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Editor—The heterogeneity of the molecular lesions which underlie the failure of erythropoietic cells to synthesise normal haemoglobin in β thalassaemia1 is a complicating factor in its molecular diagnosis. However, although more than 100 different mutations have been identified, mostly single base substitutions or small deletions and insertions in the β globin gene, in many populations the bulk of β thalassaemia is caused by a population specific spectrum of only a small number of mutations.1The strategy for the detection of mutations in patients, therefore, normally involves screening in the first instance for a small number of mutations that are the most common for the population concerned.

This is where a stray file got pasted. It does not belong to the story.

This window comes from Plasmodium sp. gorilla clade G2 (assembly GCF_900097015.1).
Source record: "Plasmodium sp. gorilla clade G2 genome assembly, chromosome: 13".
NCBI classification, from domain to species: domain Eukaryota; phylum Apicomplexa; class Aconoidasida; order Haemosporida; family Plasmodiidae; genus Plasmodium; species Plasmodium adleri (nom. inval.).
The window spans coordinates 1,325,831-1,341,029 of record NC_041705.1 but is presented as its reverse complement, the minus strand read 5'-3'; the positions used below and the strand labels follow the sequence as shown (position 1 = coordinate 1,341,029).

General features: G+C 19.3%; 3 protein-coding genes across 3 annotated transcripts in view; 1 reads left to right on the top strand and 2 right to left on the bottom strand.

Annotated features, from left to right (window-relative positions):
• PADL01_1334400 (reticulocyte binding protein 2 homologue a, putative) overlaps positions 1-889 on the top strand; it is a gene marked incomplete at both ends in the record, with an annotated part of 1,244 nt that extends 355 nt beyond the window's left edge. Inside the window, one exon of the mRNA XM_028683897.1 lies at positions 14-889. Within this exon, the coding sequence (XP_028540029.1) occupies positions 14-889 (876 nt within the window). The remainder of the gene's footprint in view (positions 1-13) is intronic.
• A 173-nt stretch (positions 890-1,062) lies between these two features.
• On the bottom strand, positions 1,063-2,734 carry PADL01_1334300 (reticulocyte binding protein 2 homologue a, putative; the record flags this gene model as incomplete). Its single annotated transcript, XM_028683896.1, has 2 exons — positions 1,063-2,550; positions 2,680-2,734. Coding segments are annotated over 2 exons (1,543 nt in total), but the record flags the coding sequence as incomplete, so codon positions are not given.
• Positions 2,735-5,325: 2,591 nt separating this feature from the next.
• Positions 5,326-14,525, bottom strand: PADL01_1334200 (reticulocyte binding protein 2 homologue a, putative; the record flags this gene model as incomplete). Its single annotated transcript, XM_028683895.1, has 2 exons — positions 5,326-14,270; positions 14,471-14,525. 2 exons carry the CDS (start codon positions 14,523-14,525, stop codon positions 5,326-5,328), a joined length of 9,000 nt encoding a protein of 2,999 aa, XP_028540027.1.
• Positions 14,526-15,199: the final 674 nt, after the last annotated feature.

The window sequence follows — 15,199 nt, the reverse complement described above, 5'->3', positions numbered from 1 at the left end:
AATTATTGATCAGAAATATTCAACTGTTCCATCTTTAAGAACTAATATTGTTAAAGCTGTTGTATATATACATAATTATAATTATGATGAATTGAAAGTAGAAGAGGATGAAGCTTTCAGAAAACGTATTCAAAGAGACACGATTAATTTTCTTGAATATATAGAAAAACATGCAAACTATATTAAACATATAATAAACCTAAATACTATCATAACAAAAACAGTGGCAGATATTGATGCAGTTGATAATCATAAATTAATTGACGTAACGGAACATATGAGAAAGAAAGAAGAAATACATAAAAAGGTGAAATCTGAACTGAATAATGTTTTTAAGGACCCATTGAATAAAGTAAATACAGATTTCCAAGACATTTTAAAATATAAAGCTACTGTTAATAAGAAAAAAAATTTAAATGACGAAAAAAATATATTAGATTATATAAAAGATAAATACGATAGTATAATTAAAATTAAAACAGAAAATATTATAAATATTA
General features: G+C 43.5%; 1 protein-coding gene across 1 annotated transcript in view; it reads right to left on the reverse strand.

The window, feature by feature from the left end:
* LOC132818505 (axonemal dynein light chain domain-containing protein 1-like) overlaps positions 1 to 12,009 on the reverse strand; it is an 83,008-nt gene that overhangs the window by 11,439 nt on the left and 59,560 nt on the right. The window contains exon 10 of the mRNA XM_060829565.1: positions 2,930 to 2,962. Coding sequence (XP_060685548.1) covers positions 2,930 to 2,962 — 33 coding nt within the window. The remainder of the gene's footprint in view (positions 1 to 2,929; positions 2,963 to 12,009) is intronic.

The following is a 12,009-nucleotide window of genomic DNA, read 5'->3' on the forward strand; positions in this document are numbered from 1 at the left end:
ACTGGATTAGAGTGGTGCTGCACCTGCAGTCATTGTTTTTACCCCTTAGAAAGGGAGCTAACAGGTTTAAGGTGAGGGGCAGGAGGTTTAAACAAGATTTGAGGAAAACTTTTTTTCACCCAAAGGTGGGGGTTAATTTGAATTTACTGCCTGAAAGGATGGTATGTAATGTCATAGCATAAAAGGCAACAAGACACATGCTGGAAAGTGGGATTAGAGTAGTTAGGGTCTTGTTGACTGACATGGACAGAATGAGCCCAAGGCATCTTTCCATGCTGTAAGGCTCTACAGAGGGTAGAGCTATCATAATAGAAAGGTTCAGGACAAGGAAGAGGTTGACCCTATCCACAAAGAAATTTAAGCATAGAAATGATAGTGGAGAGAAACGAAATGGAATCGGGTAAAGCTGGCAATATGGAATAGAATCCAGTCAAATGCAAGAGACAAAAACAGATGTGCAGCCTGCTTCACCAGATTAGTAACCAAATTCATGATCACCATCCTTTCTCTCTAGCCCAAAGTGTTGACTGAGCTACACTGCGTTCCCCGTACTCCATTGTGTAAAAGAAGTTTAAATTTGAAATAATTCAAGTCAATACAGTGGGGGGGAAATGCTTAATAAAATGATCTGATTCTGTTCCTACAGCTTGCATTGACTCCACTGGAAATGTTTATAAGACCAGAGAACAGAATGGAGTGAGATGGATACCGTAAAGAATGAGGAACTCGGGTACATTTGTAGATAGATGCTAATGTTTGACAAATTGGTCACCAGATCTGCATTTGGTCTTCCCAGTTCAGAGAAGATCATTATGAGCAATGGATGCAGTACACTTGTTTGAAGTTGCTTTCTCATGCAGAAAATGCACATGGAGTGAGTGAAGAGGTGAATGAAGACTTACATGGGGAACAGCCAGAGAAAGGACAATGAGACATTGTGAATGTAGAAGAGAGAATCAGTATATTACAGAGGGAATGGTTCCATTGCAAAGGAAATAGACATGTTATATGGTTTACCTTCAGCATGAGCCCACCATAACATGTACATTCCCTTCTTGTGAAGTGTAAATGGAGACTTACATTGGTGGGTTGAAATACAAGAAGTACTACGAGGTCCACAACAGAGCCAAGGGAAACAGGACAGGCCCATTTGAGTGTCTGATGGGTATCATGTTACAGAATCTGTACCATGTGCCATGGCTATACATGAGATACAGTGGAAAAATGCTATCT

Two of the most commonly used screening procedures are dot blot or reverse dot blot hybridisation2 and the amplification refractory mutation system (ARMS).3 While these procedures are satisfactory in the hands of the more experienced specialised laboratories, the exacting conditions required for the performance of allele specific hybridisation or PCR amplification steps have made them less reproducible in less advanced laboratories.4 5 In south east Asia, where in some regions the frequency of β thalassaemia can be as high as 10%,6 7 many laboratories in medium sized provincial hospitals and universities are suitably …